I thought of Lou from Littleton the other day on my drive home from the airport.  Actually it wasn’t “day”, it was night; actually, it wasn’t “night”, it was one o’clock in the morning.  Up for 19 hours, I wasn’t even home yet.  And of course, I was scheduled for a 9:00 a.m. meeting.  That’s what’s called being a Road Warrior!

I used to be a Road Warrior back in the day.  Thirty years ago, these marathon work days occurred every week.  I never gave it much thought, other than “hang tough”; “just making a living”; “all-in for the big bucks”; “makin’ the donuts”; “who’s TOUGH…ER…THAN”; “Road Warrior”.  Others may have lighter work schedules; but just about everyone has tough times of one kind or another, true?

Tough times don’t last; tough people do. 

Mike Shanahan

You’re right; many of us endure hardships at work and at home without ever taking off on a plane.  Many of us have to be tough just to make it to the end of a day; just to make it home; just to make ends meet.  So how do we get through?  Where does toughness originate?

Well, recognizing life’s struggles for what they are is a good place to start.  Having the right attitude goes a long way to getting us to the end of each day.  Associating with the right associates helps too:

Stick with the optimists.  It’s going to be tough enough even if they’re right. 

James Reston

So, here’s to you and to your tough mindedness.  Here’s to your shear will power to overcome adversity.  Even without calling into the radio, Lou from Littleton would be proud!

GAP

Did you like this little ditty?  You might enjoy my past posts too: www.TheQuoteGuys.com

The trial and error train…

My wife was updating me recently on the remaining 2017 schedule of events her company will be participating in.  Coordinating business schedules is a common routine among married couples these days, true?

She is pursuing new business development strategies this year – including a handful of new trade shows.  We discussed the commitment; the time; the money; the risk.  We speculated on the trial and error probabilities reflecting on 2016; trying to learn from past mistakes; trying to leverage past successes.

Every time any of us tries something “new”, it’s natural to speculate whether or not such newness will be successful.  And as we all know, almost every new thing (aka trial) involves the risk of failure (aka error).  But to succeed, we must be willing to press on – move forward in the face of possible failure.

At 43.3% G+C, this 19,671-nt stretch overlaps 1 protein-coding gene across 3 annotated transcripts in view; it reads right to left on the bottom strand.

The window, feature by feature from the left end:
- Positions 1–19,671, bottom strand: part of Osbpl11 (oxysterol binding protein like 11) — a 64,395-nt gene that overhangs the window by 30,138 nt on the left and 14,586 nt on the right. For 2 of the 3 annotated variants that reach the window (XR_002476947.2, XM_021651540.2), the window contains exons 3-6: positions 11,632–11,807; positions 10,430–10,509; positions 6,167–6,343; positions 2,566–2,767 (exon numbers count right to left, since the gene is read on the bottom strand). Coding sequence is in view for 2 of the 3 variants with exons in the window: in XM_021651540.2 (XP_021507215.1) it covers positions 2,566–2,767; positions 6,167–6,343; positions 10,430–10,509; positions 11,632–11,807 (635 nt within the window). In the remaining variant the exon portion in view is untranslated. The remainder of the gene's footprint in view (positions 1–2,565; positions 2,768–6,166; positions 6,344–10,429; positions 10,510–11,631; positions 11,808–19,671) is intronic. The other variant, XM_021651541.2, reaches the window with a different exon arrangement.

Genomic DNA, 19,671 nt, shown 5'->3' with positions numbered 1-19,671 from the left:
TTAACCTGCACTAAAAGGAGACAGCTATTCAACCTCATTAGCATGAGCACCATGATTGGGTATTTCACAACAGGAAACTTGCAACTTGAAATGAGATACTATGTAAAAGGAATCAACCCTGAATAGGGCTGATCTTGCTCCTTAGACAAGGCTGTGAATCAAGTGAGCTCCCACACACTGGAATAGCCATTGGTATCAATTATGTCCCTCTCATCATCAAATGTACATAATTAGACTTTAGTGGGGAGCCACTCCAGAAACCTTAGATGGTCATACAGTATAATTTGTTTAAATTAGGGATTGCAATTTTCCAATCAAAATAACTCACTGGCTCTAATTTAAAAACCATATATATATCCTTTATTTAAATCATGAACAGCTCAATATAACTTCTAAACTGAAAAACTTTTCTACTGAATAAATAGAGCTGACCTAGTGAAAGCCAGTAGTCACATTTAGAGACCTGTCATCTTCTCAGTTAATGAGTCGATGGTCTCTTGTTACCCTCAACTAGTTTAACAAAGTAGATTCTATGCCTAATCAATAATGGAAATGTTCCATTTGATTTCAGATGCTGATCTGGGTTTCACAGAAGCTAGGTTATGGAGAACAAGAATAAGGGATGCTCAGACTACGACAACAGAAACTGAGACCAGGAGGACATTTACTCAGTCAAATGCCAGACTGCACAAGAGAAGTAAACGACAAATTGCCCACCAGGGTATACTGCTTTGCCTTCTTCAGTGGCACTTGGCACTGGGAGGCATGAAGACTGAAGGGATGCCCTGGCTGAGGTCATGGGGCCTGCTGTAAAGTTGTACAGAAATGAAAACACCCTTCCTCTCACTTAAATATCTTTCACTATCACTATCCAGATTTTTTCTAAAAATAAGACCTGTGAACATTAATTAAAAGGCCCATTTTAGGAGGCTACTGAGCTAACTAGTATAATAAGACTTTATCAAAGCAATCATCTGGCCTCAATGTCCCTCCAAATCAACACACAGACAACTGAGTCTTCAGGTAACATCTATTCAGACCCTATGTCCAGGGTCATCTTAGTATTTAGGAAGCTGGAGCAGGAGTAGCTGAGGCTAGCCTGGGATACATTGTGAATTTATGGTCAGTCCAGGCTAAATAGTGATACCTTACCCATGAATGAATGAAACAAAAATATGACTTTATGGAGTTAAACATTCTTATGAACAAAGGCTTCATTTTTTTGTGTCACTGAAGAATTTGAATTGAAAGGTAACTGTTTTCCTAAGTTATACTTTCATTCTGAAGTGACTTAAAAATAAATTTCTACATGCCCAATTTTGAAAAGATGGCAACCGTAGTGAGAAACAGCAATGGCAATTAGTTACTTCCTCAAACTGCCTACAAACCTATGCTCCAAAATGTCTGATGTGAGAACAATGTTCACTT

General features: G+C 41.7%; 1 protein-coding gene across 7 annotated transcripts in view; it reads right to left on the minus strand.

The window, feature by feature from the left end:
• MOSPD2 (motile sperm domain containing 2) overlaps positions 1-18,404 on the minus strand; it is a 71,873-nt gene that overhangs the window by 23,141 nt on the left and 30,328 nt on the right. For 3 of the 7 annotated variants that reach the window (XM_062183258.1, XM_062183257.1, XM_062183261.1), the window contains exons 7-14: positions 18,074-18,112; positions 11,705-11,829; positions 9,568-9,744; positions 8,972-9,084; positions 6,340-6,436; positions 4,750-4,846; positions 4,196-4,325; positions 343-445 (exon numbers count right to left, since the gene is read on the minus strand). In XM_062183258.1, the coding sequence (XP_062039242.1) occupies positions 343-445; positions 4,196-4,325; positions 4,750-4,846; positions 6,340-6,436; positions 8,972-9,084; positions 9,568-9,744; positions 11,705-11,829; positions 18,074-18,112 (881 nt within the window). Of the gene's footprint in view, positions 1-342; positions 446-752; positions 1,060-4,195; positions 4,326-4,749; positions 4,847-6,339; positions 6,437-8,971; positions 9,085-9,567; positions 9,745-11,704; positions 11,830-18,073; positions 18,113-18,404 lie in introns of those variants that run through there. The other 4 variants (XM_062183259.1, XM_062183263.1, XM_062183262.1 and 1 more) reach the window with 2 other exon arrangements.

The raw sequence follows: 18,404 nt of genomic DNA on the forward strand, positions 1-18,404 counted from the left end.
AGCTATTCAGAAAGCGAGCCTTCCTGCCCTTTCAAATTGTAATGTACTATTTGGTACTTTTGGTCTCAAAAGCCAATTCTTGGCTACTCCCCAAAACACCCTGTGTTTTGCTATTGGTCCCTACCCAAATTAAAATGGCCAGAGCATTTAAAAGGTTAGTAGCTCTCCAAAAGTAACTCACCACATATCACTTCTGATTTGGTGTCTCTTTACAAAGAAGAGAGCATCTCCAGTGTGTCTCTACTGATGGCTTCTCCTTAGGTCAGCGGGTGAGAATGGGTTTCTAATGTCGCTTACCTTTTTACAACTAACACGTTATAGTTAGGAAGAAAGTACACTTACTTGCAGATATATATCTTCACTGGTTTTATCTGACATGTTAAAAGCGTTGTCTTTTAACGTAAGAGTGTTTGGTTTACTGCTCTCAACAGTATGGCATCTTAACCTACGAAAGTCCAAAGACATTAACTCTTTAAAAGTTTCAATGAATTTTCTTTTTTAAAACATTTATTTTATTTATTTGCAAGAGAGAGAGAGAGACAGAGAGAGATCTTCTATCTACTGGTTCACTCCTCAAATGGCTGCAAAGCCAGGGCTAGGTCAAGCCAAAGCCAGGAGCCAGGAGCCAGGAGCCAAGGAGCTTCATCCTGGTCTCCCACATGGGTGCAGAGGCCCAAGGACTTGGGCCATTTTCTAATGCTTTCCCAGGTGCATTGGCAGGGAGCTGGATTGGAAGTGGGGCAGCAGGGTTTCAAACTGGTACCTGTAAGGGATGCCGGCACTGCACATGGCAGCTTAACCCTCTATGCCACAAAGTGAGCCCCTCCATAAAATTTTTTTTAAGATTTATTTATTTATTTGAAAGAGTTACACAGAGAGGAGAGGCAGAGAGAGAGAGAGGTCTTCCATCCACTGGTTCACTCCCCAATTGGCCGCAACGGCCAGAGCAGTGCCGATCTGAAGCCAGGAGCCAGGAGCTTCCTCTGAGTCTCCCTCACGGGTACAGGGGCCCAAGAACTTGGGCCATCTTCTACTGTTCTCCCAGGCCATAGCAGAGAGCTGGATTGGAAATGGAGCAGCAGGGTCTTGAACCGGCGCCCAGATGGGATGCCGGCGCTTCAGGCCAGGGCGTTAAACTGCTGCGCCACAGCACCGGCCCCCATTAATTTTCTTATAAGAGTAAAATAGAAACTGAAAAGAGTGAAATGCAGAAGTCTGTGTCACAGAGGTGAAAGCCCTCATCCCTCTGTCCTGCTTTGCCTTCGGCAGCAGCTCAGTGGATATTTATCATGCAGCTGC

Virtually any endeavor involves such risk – a job change; marriage; having children; launching a new product line; investing in new trade shows – almost every endeavor requires a willingness to accept the principles of trial and error.  There are occasional exceptions:

Von Helsing’s Theorem 

If at first you don’t succeed, skydiving is not for you.

But those are exceptions (and we’re not all sky divers).  For our more usual, daily adventures we press on; we overcome adversity; we risk failure in the pursuit of success – financial success to be sure; but family success; relationship success; fulfillment of life success.

Even when failing, we must follow White’s views along with those of White’s followers:

White’s Statement  Don’t lose heart… 

Owen’s Comment on White’s Statement  …they might want to cut it out… 

Byrd’s Addition to Owen’s Comment on White’s Statement … and they want to avoid a lengthy search.

So we jump on the trial and error train.  When we ride that train; when we persevere; many times great things are achieved.  Greatness as defined by financial success to be sure; but greatness has many dimensions – great families; great relationships; great levels of life’s fulfillment.

The tracks of the trial and error train lead to many destinations, some of which include expertise:

An expert is a man who has made all the mistakes which can be made in a very narrow field. 

Niels Bohn

Is it worth it?  Do we like the destination that train is leading us to?  Some have lost hope certainly; not every station is called success.  It’s sad to see friends or family members fail; heck, it’s sad to see strangers fail.  Failure by accident; self-inflicted failure; failure from natural causes; even failure arising from acts of God as it’s labeled in the insurance field – all are sad.

Feeling sad or emphasizing or helping those that experience errors is one thing.  Pursuit of our success is something else.  We can and should do all, yes?